Ten Books Every Writer Needs To Read
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Ten Books Every Writer Needs To Read

Want to be a better writer? You need to read these books.

Ten Books Every Writer Needs To Read
Source: Bayanmall.org

You've heard the phase countless times before: if you want to be a writer, you first have to be a reader (and if you consider yourself a writer and haven't seen or heard this phrase before, you should definitely start reading more). It's important to know what style of writing you like and know the reason why you don't like other styles. You need to branch out of your niche every now and then to get inspired by techniques that are in completely different genres than yours.

Whether you are looking for advice on practical techniques or simply needing a reminder of why you love the craft, here are ten books that I believe every writer needs to read at least once in their lives.

1. "The Elements of Style" by E.B. White and William Strunk Jr

There should be a requirement for all writers to read this book each year. White and Strunk created a timeless book about the language and grammar rules and sprinkled in just the right amount of sarcasm to help the rules stick.

2. "Bird by Bird" by Anne Lamott

This book is for those who are feeling burnt out or discouraged from writing. Lamott is honest in her essays; especially when she laments on how difficult writing can be. But she stresses throughout the book on the importance of observation, and why the best writers are equally the best observers of the world.

3. "Steal Like an Artist" Austin Kleon

While this book is not specifically geared towards writers, there are some good takeaway points that can apply stuck in an imaginative rut. Sometimes, the concern of making something new and original is enough to prevent a writer or artist from actually making anything at all. Kleon believes that it is impossible to make something completely original, and by taking inspiration from other works while following your own interests will lead you to create things that speak to who you are as an artist.

4. "On Writing" by Stephen King

This part-memoir part-instructional book on writing is a must for every writer—even if you have no interest in writing in the horror/thriller genre. King describes his early life and struggles with becoming a writer as well as the when his name became a New York Times Best Seller after his book "Carrie." His advice is woven throughout the memoir parts of the book, but he sets aside space to speak specifically on the art of language, one of the things rarely talked about with famous writers.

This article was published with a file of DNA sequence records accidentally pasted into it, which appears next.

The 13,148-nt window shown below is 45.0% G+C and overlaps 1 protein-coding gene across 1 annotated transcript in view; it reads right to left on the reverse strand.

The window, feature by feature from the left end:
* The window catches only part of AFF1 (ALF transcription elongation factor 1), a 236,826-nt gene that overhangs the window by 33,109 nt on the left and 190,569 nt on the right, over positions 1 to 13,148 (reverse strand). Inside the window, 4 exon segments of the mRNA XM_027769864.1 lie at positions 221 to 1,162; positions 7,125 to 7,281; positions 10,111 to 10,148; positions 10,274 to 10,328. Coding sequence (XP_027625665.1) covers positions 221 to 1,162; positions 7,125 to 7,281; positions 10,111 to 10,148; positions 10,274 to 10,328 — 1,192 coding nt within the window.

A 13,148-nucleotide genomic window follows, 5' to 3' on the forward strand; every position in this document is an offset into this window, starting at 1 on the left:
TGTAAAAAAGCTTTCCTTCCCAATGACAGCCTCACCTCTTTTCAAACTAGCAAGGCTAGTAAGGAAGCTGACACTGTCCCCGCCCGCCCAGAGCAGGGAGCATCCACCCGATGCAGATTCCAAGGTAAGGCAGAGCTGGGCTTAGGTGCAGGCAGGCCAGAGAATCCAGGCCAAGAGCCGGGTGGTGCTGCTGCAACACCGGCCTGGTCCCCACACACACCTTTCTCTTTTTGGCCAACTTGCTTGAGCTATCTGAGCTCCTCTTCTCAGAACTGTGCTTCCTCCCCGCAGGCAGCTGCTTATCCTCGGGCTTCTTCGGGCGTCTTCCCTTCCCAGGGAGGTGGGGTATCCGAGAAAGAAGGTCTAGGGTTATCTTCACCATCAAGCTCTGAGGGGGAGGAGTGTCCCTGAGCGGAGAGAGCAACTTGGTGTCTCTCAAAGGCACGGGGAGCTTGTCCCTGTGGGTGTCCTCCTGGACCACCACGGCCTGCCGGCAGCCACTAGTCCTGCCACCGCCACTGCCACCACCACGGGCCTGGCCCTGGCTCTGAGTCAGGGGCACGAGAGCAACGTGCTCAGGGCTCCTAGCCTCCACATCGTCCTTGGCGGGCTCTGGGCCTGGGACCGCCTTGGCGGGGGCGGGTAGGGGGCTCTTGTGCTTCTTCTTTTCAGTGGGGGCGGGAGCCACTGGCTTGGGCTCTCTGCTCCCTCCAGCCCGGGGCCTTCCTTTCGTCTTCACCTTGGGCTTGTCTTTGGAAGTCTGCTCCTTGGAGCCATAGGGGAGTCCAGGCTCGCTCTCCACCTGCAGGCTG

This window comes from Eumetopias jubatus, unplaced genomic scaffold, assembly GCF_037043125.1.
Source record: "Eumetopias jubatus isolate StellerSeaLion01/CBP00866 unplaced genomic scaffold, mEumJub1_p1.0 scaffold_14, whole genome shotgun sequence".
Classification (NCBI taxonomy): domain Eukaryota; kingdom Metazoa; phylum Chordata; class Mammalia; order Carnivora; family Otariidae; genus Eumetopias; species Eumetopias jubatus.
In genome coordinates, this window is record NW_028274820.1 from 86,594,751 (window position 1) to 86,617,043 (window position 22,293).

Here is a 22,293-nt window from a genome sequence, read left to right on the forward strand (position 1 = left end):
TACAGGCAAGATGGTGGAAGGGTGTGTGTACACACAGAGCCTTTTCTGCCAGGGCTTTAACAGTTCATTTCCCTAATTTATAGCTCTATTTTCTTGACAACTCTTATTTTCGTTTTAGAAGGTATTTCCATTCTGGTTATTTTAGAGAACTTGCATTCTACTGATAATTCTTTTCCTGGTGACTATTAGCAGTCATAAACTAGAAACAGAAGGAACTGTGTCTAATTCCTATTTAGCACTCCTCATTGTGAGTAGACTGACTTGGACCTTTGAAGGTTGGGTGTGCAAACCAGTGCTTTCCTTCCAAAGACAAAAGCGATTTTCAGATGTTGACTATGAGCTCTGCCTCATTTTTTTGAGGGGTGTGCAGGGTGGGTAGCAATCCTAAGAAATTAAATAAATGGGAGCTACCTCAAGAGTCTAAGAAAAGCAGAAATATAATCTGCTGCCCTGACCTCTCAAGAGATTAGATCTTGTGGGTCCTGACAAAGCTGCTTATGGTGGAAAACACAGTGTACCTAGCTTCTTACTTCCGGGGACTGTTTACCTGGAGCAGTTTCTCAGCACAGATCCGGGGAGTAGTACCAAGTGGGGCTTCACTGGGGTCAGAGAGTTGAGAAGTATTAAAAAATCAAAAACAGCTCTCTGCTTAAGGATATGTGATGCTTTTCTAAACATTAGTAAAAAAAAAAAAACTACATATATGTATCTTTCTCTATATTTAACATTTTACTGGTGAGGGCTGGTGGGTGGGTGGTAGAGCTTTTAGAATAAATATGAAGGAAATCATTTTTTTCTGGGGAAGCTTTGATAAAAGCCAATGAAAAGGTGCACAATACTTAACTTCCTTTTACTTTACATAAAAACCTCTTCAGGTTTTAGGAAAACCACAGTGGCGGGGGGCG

5. "Writing Down the Bones" by Natalie Goldberg

This is a necessary read for the over-critical, overthinking writer (so, essentially, it's for every writer). Goldberg helps you get out of your own head by encouraging you to write without stopping or crossing things out in the beginning. She walks you through overcoming the doubts that can make you want to quit writing all together. After finishing the book you will feel encouraged and hold a new respect for verbs.

6. "On Writing Well" by William Zinsser

Zinsser's book is an excellent companion to "The Elements of Style." Each small chapter in the book has fundamental principles for different types of genres as well as advice on how to write clear and concise pieces that will appeal to a wide audience.

7. "The Writing Life" by Annie Dillard

Dillard is arguably one of the best non-fiction writers. In "The Writing Life" Dillard focuses on the freedom to be honest that writing gifts us with, and how that gift of honesty must be shared boldly or it is a wasted talent. The beautiful prose in this book will entrance a writer and inspire them to write with boldness.

8. "The Art of Fact" edited by Kevin Kerrane and Ben Yagoda

Sometimes non-fiction is more difficult to believe than fiction. "The Art of Fact" features incredible stories from incredible journalists. It's a great book to read to study different styles of writing and will make you want to go out in the world to find inspiration in the everyday.

9. "Telling True Stories" edited by Mark Kramer

This book features small pieces of advice given by non-fiction writers and journalists. If there is a type of non-fiction writing you're interested in, you will find solid advice from the greats in this book. It's a great resource if you need quick advice on interviewing, finding a subject to write about, or the flow of an article.

10. "The Alchemist" by Paulo Coelho

This work of fiction is about a boy named Santiago who leaves home in search of a treasure, but gets off course a few times along the way. I like to read when I need a reminder to enjoy the process and not just focus on the end goal.

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This article has not been reviewed by Odyssey HQ and solely reflects the ideas and opinions of the creator.
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